Open letter to anti-#NoEstimates people

Dear Peter, Glen, Trevor…and friends,

As some of you might already know, I’ve been hanging around in the #NoEstimates hashtag for quite some time. Even before that, before I even noticed that there was a hashtag, I and my team had been practicing a less-no-better-fewer-leaner-estimates kind of software development.

To sum it up, my story is basically that, in a context of co-called “Agile” software development, I was not comfortable with how estimates were done (the whole poker planning thing). Instead of trying to improve our estimation process, to make it more accurate and reliable, which is a path I respect, I, in a Lean-minded attempt, tried to remove estimates as much as possible and use historical data instead. I know that there is a recurring discussion out there about the very definition of what an “estimate” is and the difference there is between “estimate” and “forecast”. Honestly, although this discussion drives – consumes – a big part of the whole #NoEstimates thing, I don’t care much.

Ever since I began to read things about #NoEstimates, on twitter or elsewhere, I keep asking myself the same question. I might already have tried here and there to talk about it. Maybe I sometimes was a bit too vehement (euphemism), which may or may not explain why I still haven’t found The Answer. That is why I’m writing this open letter.

So my question to you is very simple :

Why do you even care about #NoEstimates ?

#NoEstimates is a hashtag where people who want to try to do software development business without estimates gather and talk together. To be precise I should write “do their software development business”. What I am meaning here is “I am a software editor, and I run the company without estimates because I do blah blah” : good for you! On the other hand “Estimates are a very useful tool for me and I can’t possibly imagine why I should not use them in the context of this US DoD public procurement I’m interested in.” : good for you too! That’s OK if you use estimates successfully. I once asked if anybody had ever heard of a no-estimate-like story in the context of public tendering. The answer was “no“. That’s not a big deal either.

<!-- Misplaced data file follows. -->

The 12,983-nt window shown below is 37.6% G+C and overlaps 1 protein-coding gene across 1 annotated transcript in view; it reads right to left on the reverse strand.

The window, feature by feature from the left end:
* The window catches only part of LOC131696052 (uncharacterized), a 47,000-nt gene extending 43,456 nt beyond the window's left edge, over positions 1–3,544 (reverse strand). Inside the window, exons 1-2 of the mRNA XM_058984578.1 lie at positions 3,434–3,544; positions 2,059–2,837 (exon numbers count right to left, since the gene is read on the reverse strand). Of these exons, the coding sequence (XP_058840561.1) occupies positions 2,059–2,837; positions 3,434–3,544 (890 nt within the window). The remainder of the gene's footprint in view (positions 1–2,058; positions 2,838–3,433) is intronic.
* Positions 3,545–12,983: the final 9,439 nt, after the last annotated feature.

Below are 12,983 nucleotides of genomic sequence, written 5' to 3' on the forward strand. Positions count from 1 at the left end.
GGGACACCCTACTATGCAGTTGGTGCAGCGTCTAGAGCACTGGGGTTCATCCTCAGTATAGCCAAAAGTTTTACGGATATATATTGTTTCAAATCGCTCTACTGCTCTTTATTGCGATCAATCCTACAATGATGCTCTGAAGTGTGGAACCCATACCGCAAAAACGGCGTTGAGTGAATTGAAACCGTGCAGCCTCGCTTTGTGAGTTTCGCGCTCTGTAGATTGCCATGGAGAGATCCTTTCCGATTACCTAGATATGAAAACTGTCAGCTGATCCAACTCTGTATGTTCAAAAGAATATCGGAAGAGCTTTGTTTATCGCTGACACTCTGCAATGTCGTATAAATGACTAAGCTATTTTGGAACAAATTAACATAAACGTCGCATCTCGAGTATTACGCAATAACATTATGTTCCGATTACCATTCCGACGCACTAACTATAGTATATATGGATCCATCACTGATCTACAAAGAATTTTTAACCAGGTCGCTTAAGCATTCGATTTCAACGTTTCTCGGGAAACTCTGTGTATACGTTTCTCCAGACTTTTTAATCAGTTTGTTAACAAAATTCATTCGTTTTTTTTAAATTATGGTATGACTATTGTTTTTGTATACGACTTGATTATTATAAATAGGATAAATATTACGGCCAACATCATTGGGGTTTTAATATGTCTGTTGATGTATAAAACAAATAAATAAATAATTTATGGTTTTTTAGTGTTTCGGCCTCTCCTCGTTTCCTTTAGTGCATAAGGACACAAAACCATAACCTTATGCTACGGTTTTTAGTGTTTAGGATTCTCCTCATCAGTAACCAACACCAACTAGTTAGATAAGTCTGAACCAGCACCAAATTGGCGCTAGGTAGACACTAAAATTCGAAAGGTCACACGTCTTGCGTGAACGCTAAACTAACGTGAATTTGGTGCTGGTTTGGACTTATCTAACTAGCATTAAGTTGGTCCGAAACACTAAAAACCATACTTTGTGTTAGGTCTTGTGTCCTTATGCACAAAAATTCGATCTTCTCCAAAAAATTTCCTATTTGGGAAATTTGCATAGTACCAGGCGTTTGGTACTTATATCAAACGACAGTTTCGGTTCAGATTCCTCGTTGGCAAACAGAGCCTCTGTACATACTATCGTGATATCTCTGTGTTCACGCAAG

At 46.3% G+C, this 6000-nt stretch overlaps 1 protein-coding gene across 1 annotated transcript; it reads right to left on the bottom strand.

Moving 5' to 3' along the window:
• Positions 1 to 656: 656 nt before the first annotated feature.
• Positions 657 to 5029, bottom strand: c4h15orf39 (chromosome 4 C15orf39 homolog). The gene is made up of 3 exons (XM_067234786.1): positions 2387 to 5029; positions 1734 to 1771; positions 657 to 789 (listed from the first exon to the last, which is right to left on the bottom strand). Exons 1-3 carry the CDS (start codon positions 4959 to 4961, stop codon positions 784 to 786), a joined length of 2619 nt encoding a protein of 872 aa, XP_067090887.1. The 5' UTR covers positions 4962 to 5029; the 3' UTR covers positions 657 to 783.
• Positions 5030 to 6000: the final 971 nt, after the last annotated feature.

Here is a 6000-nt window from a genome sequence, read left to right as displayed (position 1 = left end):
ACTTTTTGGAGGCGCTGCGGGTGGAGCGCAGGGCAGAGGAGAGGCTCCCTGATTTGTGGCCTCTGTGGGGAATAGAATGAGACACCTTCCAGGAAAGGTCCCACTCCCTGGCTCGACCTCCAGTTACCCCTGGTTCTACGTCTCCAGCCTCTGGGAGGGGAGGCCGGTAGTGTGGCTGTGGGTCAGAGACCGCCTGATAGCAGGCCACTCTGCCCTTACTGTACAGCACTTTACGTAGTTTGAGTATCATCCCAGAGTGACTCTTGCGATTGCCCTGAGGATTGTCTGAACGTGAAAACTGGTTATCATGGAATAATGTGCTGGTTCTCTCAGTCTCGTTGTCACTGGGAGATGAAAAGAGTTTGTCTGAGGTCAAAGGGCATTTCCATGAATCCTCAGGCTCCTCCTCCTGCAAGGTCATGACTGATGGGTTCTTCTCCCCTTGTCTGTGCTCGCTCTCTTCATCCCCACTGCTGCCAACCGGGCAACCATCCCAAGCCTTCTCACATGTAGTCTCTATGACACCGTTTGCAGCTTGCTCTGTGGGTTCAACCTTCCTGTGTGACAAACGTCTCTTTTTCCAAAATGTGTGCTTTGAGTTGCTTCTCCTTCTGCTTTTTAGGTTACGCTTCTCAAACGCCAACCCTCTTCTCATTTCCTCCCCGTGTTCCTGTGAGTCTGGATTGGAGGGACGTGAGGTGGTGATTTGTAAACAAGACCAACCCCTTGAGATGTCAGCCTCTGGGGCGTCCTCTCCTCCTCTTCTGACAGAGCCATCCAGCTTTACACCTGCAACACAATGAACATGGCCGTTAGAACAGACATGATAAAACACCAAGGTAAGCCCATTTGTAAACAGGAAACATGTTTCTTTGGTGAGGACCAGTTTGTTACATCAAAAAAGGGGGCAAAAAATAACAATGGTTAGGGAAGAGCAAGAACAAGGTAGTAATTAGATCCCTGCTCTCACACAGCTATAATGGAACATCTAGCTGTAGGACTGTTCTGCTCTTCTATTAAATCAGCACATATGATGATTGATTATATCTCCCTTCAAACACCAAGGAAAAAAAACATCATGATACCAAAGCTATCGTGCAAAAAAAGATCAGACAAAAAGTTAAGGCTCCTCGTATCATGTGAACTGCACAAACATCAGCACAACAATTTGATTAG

So why do you all fight #NoEstimates like it was some kind of a threat ? Does anyone of you think that he is going lose his job if #NoEstimates proves usable in some domain ? Would it somehow jeopardize your business ? Please ! Please tell me why this permanent, impassioned rant about #NoEstimates !